ISSN: 2381-8727



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A Digital Patient-Input Tool that Combines Family Cancer History Screening and Newly Diagnosed Diabetes can be Used to Identify Those Who are at High Risk for Developing Pancreatic Cancer

Clatte F

The ability to enroll in pancreatic surveillance programs would be made possible by the collection of family history information, which could be a useful tool for identifying individuals who are more likely to develop pancreatic cancer. Weight loss and newly diagnosed diabetes may also be used as an early indicator of pancreatic cancer [1]. Combining family history and the Enriching New-Onset Diabetes for Pancreatic Cancer (ENDPAC) model to identify people who  might benefit from pancreatic surveillance is the focus of this study. The ENDPAC model's criteria were combined with questions about family cancer history in a novel questionnaire and digital input tool. The high-risk pancreatic clinic enrolled individuals who met the ENDPAC criteria directly [2 ]. A genetic counselor was recommended to those who met the criteria for a significant family history of cancer. 453 patients completed the questionnaire. 25.8% (117/453) of those had significant risk factors in their families [3]. Five of the 18 people (15.4%) who had previously undergone genetic testing had a pathogenic variant. Out of 117 people who were identified by the questionnaire as having a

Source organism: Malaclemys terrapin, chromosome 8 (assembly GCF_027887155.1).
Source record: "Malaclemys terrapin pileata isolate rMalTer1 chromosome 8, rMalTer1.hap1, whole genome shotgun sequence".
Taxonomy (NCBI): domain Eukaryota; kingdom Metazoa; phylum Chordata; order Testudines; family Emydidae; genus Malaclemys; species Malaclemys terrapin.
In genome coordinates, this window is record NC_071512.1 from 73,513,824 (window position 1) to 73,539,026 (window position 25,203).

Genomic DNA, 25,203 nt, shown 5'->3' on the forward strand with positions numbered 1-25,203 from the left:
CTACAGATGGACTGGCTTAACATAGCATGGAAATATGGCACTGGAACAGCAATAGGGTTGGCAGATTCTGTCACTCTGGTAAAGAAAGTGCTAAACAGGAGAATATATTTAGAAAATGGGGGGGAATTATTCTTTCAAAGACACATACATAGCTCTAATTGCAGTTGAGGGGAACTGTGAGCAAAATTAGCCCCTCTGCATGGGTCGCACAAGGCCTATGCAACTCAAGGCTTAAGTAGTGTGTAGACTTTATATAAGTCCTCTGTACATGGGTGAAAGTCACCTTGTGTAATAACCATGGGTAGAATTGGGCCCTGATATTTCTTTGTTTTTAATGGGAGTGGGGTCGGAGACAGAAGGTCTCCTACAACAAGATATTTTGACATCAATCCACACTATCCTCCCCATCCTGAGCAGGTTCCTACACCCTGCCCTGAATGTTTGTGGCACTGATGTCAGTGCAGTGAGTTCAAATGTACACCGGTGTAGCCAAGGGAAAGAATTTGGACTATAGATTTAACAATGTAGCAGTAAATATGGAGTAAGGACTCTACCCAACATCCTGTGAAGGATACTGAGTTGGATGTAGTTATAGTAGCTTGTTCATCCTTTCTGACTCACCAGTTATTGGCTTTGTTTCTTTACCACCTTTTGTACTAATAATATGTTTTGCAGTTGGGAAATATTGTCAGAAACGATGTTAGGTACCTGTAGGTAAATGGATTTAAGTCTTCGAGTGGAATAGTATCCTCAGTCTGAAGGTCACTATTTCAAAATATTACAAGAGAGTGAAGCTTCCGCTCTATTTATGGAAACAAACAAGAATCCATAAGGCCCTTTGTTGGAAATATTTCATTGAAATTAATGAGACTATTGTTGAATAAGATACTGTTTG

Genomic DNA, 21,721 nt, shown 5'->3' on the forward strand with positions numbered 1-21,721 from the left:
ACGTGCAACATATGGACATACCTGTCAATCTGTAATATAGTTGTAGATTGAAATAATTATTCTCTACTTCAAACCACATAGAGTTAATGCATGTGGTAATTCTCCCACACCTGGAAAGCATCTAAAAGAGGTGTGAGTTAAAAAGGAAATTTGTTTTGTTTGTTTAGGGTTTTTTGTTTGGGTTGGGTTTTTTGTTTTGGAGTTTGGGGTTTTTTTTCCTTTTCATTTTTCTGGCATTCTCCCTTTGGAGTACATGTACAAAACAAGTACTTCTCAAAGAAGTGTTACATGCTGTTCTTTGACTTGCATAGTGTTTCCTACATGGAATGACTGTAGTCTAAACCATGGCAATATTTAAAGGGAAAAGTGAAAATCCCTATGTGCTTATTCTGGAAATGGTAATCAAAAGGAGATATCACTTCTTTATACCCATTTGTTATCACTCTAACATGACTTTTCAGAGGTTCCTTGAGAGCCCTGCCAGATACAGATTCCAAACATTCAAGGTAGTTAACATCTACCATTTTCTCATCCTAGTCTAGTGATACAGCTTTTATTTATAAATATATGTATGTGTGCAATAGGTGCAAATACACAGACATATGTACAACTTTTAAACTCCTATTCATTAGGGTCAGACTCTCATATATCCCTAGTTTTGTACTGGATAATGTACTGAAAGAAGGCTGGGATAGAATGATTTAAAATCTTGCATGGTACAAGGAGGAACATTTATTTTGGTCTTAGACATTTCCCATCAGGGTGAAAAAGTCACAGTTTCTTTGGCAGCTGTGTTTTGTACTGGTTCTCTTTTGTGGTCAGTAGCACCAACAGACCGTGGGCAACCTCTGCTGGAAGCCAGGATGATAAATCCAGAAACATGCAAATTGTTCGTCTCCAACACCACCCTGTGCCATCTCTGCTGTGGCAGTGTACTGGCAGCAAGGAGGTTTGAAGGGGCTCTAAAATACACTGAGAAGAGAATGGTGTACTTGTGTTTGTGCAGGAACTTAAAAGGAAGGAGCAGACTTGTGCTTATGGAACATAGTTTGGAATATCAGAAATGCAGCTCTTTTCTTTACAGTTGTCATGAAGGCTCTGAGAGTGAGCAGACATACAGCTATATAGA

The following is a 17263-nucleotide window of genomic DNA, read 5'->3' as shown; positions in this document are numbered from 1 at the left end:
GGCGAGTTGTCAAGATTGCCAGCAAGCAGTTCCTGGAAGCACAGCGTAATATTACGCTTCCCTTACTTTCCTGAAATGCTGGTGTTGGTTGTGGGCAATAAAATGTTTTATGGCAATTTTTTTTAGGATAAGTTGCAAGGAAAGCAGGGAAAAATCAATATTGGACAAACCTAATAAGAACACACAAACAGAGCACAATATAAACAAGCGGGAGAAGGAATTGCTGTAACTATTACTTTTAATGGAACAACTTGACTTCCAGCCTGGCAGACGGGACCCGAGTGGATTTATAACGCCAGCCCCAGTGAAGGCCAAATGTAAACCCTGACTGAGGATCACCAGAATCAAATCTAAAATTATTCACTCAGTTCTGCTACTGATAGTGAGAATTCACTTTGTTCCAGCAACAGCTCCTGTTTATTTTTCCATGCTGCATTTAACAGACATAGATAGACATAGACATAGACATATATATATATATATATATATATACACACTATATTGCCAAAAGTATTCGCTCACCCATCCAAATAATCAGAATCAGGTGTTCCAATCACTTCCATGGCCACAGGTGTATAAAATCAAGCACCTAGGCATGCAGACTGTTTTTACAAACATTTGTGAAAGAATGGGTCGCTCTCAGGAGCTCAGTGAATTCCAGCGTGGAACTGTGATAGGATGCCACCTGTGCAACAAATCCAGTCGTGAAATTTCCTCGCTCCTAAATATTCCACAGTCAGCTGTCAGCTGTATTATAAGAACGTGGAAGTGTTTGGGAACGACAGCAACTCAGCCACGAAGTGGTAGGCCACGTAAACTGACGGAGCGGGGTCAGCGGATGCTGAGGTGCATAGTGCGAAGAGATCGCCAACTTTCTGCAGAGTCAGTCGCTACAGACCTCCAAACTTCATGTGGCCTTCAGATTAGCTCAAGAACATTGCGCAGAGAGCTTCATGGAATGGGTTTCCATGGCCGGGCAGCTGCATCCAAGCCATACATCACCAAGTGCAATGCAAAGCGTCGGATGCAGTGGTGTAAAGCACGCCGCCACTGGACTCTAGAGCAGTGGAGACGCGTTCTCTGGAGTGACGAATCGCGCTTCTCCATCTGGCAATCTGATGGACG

significant family history, 34 (29.9%) underwent genetic testing. A pathogenic variant was present in four (11.8 percent) of these patients. Furthermore, through overflow family testing, two kin were found to convey pathogenic variations. From the 453 patients, four (0.9 percent) met the ENDPAC criteria. Two of them had pancreatic cancer, and the other two had signed up for the surveillance program. In conclusion, the ENDPAC model and family history screening can be combined to identify people at high risk for pancreatic cancer and make it easier to refer them to genetic counseling
and high-risk clinics [4 ].